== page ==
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Hoi An on the Central Vietnam coast

Two visits: one in April and the other in early August

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Hoi An seems to be on every tourist's list of Place to Visit in Vietnam! Known for its 24 hour tailoring service (any piece of clothing whether copied or from a picture, shoes and boots made too, any size, any colour) and it's old age charm and beautiful buildings, you can see why people come.

It's a UNESCO World Heritage Site and this has meant that the buildings have been preserved but it seems to be largely about retail opportunities. However, walking around, there's none of the hard sell "you buy from me" associated with places like Sapa but if you enter a tailor or shoemakers' shop, be prepared for a hard sell and if you agree to one item, they'll sure push for a second, or even a third! Ask others who've been and are happy where they had their clothes made and go there. If you're having some made to measure, you may as well get it made properly.

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The river is the lifeblood of Hoi An. There are river taxis which chug up and down, carrying everything - motorbikes, bicycles, chickens, vegetables. The wet market is packed with stalls, fresh fish and seafood, vegetables, spices while the indoor market has more meat along with bras, tshirts, tobacco, betel, dried goods - everything! However, be aware that Vietnamese shopkeepers are very superstitious. Don't hover with the appearance of being on the verge of buying something unless you really are going to. It is believed that if the first customer of the day turns away and doesn't buy, they believe that person has brought them bad luck all day and business will be poor. Be the first person to buy something and you are rewarded with smiles; they may try and make you linger in the hope that the good luck you bring will attract other customers.

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In April, with Brian, we took a little boat down the river to Cua Dai beach. It took about 1.5 hours but it was really good to see life from the water. We watched while a fisherman cast his net out over the river while his wife stood in the stern, holding the boat steady. He swung the net around and then cast it up and out; hauling it back in, the net was empty so he proceeded to repeat the process. What amazed me was their perfect balance and his wife's ability to keep the boat still.

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Hoi An is also renown for its lantern making business and, in the evenings, women and children sit by the river with lit candles in what look like little popcorn boxes you get at the cinema, trying to sell them. They lower the lit candle in its holder down on to the river and it gently floats away. On the 15th day of each lunar month, the power is turned off around the river and the town reverts to candles and a pre electricity era. We haven't coincided our visits to Hoi An with this so hence why there are no photos but I'm sure the guidebooks will do a better job than me!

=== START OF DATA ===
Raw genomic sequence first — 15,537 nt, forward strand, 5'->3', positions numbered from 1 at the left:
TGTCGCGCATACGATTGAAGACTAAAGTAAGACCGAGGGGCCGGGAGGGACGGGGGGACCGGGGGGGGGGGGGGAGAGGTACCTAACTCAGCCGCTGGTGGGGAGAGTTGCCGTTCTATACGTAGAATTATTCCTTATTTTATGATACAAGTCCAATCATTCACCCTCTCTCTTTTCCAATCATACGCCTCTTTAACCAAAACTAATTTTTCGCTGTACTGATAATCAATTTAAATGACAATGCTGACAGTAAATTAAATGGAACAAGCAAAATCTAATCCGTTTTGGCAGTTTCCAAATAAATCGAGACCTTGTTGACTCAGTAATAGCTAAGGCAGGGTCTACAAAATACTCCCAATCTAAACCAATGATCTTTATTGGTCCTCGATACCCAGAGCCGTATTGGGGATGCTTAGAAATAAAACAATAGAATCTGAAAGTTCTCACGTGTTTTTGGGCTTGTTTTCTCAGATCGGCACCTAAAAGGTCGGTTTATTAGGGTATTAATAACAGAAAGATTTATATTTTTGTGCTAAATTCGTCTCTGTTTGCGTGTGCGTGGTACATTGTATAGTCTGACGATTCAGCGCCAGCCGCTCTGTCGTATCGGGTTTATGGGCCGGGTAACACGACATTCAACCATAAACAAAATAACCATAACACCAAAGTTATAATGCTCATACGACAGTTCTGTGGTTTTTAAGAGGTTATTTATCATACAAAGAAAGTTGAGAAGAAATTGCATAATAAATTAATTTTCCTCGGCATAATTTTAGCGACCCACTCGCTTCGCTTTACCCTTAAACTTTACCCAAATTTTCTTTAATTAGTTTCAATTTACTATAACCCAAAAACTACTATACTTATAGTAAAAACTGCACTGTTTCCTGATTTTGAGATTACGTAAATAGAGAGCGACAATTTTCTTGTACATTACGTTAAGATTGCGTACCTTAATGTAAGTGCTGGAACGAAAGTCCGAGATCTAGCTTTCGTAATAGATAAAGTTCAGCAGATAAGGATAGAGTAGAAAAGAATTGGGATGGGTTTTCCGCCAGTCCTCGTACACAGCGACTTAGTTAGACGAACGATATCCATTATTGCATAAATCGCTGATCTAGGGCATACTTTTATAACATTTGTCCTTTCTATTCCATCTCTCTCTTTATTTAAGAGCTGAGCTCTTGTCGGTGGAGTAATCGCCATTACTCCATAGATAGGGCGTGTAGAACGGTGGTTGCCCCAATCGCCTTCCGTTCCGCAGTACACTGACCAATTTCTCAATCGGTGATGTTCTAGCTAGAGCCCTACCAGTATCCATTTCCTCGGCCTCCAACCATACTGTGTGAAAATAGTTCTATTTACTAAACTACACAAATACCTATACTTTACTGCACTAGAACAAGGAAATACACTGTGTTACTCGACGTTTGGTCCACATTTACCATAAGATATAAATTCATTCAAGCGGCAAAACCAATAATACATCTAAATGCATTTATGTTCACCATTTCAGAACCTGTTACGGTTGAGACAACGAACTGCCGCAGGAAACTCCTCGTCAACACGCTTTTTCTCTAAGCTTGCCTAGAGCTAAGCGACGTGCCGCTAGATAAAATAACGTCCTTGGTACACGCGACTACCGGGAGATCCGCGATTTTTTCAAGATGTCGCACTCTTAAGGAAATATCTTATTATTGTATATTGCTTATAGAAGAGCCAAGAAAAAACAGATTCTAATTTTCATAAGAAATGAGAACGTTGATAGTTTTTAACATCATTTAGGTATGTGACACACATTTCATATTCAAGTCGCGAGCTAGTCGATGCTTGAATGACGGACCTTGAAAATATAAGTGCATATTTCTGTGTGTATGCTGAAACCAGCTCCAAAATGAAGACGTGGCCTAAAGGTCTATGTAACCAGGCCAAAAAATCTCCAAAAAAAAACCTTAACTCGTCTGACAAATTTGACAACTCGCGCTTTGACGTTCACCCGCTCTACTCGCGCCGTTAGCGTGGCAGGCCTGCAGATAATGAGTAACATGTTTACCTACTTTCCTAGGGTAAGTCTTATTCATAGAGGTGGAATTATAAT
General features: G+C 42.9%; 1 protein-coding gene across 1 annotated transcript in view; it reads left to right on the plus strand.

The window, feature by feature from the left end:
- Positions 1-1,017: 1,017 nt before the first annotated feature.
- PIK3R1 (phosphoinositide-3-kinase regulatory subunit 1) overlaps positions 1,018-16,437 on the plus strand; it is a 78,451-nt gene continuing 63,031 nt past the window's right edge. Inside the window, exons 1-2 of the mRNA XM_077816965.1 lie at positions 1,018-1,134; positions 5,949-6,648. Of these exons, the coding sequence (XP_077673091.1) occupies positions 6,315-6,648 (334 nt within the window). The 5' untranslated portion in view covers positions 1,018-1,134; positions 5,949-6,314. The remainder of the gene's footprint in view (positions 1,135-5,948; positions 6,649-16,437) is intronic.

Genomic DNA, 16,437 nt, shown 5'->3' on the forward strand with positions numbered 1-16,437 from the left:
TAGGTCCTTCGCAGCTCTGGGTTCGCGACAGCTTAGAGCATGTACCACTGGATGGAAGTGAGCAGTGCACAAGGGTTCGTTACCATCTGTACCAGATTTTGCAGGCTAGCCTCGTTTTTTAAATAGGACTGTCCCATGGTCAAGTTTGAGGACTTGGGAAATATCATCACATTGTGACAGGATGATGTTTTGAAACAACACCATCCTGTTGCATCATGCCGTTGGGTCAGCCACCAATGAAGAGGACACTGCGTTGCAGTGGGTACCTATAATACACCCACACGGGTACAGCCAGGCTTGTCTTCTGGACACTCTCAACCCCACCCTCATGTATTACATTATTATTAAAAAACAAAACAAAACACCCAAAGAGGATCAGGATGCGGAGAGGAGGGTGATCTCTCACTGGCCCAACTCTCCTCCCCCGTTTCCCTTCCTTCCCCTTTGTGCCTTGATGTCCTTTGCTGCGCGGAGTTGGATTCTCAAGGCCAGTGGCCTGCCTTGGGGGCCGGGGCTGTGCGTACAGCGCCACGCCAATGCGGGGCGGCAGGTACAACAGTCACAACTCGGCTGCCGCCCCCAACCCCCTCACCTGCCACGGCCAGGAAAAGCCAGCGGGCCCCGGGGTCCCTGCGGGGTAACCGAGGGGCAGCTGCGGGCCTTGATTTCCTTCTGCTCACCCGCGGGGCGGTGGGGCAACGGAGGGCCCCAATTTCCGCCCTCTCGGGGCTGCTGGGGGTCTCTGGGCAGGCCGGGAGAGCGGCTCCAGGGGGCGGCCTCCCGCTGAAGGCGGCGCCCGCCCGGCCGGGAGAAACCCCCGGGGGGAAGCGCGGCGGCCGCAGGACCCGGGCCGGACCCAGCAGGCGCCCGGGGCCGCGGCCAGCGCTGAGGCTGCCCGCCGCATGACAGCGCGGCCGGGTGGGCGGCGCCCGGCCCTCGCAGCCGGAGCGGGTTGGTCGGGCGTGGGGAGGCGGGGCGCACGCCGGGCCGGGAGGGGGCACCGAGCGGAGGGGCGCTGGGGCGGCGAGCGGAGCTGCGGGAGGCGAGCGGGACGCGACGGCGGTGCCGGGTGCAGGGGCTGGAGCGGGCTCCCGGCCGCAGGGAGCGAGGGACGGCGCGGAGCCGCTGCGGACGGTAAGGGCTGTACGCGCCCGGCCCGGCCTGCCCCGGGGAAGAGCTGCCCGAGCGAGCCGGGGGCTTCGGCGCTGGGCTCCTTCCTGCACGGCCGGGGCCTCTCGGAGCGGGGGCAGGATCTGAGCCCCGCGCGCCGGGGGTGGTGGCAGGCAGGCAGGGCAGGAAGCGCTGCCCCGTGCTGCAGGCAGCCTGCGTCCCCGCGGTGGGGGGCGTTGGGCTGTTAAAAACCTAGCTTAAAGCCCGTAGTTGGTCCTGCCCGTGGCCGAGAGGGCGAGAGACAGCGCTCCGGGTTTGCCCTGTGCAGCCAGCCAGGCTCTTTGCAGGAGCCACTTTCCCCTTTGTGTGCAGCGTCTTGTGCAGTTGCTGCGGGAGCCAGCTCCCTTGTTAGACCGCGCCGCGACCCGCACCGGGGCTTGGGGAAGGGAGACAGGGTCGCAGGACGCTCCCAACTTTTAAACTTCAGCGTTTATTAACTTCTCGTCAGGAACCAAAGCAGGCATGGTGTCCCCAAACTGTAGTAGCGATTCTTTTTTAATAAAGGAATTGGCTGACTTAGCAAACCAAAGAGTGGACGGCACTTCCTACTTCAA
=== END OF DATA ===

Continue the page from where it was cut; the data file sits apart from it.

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Earlier this month, the Cloughs and I went down to Hoi An specifically as Peter and Sam wanted two days of diving around the Cham Islands and Daisy and I could snorkel and do a cookery class. We had a great time with Dive Vietnam: it isn't the Barrief Reef but the whole day out was fun - not least watching a ferry leave the quay, bound for one of the far Cham Islands. It was filled, again, with live animals, bikes, veg but wasn't even loaded - a definite tilt. It set off, lurched away from the quay, ran into another boat (not that anyone was worried), had a push off from that and then set off across the sea!!

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There is little or no concept of Heath and Safety in Vietnam. Workers on building sites wear flip flops, rarely have a hard hat, there are next to no safety rails and sometimes you look twice as someone has a safety harness. So it tickled me to see the rescue boat when we were diving/snorkelling - not quite the sort of safety boat using around watersports - but, it was OK, because the guy was wearing a hard hat.....!

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Daisy and I had perhaps the best day of the two weeks at the Green Bamboo cooking school. Van took us to the market to buy all the ingredients and then we went back to her house. She is a fabulous cook, good company and hostess and it really felt you were just in her home and not a paying punter. The food was amazing and Daisy has already cooked most of the dishes again, back home in the UK, as Van also sends the recipes by email. www.greenbamboo-hoian.com She comes highly recommended!

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Posted by langforda 05:40 Archived in Vietnam Tagged food family transport hoian

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